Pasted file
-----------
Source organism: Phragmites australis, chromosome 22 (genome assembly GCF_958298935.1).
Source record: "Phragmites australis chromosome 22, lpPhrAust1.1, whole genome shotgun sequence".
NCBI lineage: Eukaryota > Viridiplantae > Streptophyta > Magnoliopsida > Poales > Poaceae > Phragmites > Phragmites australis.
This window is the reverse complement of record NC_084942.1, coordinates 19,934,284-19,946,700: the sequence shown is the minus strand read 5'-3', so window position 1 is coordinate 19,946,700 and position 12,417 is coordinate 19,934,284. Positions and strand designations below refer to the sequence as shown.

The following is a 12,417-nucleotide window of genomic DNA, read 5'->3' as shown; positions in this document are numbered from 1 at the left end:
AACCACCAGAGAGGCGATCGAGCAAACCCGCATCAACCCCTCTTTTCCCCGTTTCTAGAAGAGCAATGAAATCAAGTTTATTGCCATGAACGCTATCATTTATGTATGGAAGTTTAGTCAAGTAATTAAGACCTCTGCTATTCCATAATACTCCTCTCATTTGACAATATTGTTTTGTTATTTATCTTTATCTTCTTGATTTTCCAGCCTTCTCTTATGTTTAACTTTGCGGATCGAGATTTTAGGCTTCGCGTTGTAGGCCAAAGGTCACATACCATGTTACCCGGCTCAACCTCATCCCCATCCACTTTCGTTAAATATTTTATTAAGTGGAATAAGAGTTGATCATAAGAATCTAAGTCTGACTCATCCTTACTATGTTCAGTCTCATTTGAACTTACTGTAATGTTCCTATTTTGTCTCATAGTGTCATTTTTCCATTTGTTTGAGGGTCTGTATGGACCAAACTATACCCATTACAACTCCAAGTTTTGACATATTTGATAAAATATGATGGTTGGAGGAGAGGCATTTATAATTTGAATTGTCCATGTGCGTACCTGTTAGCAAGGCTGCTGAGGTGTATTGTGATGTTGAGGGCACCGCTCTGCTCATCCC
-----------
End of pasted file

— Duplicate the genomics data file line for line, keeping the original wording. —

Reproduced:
Source organism: Phragmites australis, chromosome 22 (genome assembly GCF_958298935.1).
Source record: "Phragmites australis chromosome 22, lpPhrAust1.1, whole genome shotgun sequence".
NCBI lineage: Eukaryota > Viridiplantae > Streptophyta > Magnoliopsida > Poales > Poaceae > Phragmites > Phragmites australis.
This window is the reverse complement of record NC_084942.1, coordinates 19,934,284-19,946,700: the sequence shown is the minus strand read 5'-3', so window position 1 is coordinate 19,946,700 and position 12,417 is coordinate 19,934,284. Positions and strand designations below refer to the sequence as shown.

The following is a 12,417-nucleotide window of genomic DNA, read 5'->3' as shown; positions in this document are numbered from 1 at the left end:
AACCACCAGAGAGGCGATCGAGCAAACCCGCATCAACCCCTCTTTTCCCCGTTTCTAGAAGAGCAATGAAATCAAGTTTATTGCCATGAACGCTATCATTTATGTATGGAAGTTTAGTCAAGTAATTAAGACCTCTGCTATTCCATAATACTCCTCTCATTTGACAATATTGTTTTGTTATTTATCTTTATCTTCTTGATTTTCCAGCCTTCTCTTATGTTTAACTTTGCGGATCGAGATTTTAGGCTTCGCGTTGTAGGCCAAAGGTCACATACCATGTTACCCGGCTCAACCTCATCCCCATCCACTTTCGTTAAATATTTTATTAAGTGGAATAAGAGTTGATCATAAGAATCTAAGTCTGACTCATCCTTACTATGTTCAGTCTCATTTGAACTTACTGTAATGTTCCTATTTTGTCTCATAGTGTCATTTTTCCATTTGTTTGAGGGTCTGTATGGACCAAACTATACCCATTACAACTCCAAGTTTTGACATATTTGATAAAATATGATGGTTGGAGGAGAGGCATTTATAATTTGAATTGTCCATGTGCGTACCTGTTAGCAAGGCTGCTGAGGTGTATTGTGATGTTGAGGGCACCGCTCTGCTCATCCC